What is a dish you grew up with?
I grew up in the south of South Korea, in a town called Gwangju. My family is not big, it is just me, my sister and my parents, but we were very close to both my grandmas. My dad’s mother was a very good cook, and made the best kimchi I’ve had in my life. Every winter my mother and I would gather at my grandma’s house to make big batches of kimchi. This tradition is called Kimjang in Korea, and will often include not just family, but neighbors too.
“One of my favourite dishes growing up was kimchi soup. It’s a classic soup in Korea that’s amazing.“
Cooking in Korea is different from region to region and very much influenced by the weather. Gwangju is a warm, calm area that produces lots of greens, herbs and vegetables. We are also closer to the sea so you will see more seafood in our dishes. In kimchi for example, people in my region will use Jeotgal, which is a type of salted and aged seafood, like clams or oysters. My grandma would tend to use Saeu-jeot, a variety of Jeotgal, made of very small shrimp that’s packed with umami.
She would add the Saeu-jeot to Korean cabbage, fresh oysters, and lots of garlic, daikon, and onions. This mix would be placed in an Onggi, a traditional Korean pot used for storing kimchi and other fermented sauces. Onggis help natural aging and fermentation, improving flavor and nutritional value, as well as regulating temperature and humidity for optimal aging and fermentation conditions.
Kimchi is made and can be kept for up to three years. Its strength in flavor develops with age, getting more and more acidic over time. The acidity in aged kimchi makes it an excellent ingredient, especially in soups and stews. Nowadays, it is more common to start eating Kimchi after it’s aged for two to three months, as keeping it longer would make it very acidic.
One of my favorite dishes growing up was Kimchi-jigae (Kimchi stew). You make it by frying pork belly and kimchi in some sesame oil, then adding Dashi stock, along with leeks, onion and chopped garlic. The soup is boiled until the meat is tender, and served with rice. It’s a classic soup in Korea that’s amazing. It’s a taste of childhood that’s hard to replicate. When I make it myself it’s just not the same, because supermarket kimchi is totally different.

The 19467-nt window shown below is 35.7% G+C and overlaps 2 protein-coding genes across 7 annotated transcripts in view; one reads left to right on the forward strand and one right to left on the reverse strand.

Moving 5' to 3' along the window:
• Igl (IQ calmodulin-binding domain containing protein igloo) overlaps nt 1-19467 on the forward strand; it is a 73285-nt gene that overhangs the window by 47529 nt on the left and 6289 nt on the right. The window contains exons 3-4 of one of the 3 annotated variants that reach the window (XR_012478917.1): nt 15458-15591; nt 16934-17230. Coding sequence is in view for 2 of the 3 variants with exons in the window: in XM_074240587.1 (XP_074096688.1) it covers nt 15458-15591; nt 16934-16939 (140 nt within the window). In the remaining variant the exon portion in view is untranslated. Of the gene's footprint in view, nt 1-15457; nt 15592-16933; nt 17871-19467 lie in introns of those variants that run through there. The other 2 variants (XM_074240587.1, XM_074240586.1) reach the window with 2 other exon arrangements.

What is the first recipe you remember following?
I didn’t start cooking properly until I was in my twenties. I was studying at university, and I had some spare time. My papa, knowing I had an interest in baking, bought me a dessert recipe book from Kim Young-mo which encouraged me to start baking cookies, bread, pastry and other things that I enjoyed eating.
“One of my favourite rice cakes to make with my mum was Ssuk Beomuri.“
But going back earlier than that I used to love eating rice cakes, which are a very common sweet snack in Korea; one of my favorite rice cakes to make with my mum was Ssuk Beomuri. This rice cake is simply made of Ssuk (mugwort) and rice flour. It doesn’t look very appetizing but it tastes wonderful.
The Ssuk in Korea is totally different from the mugwort in the UK. In Korea mugwort is one of the most commonly used herbs. It’s at its best in Spring, but you can find it in dishes and beverages all year round. It’s one of my favorite ingredients to use because of its aroma and fresh flavor. In Europe I believe it’s mostly used in liquors and as a medicine.
Ssuk in Korea has a very fresh aroma and a beautiful color. It’s at its best when the plant is young and fresh. It is a very versatile ingredient and can be used in hot pots, rice cakes, and pancakes.
Ssuk comes into season at the very beginning of spring. So by early March you can find Ssuk everywhere in Korea; in any green areas and gardens. When I was a kid my mother would forage a full bag of Ssuk and she’d make the rice cakes, filling the house with a beautiful aroma that has become the smell of spring for me.
Ssuk is a difficult flavor to describe, but it has similar qualities to malcha, although a lot less bitter. It has a subtle earthiness, but a very fresh aroma.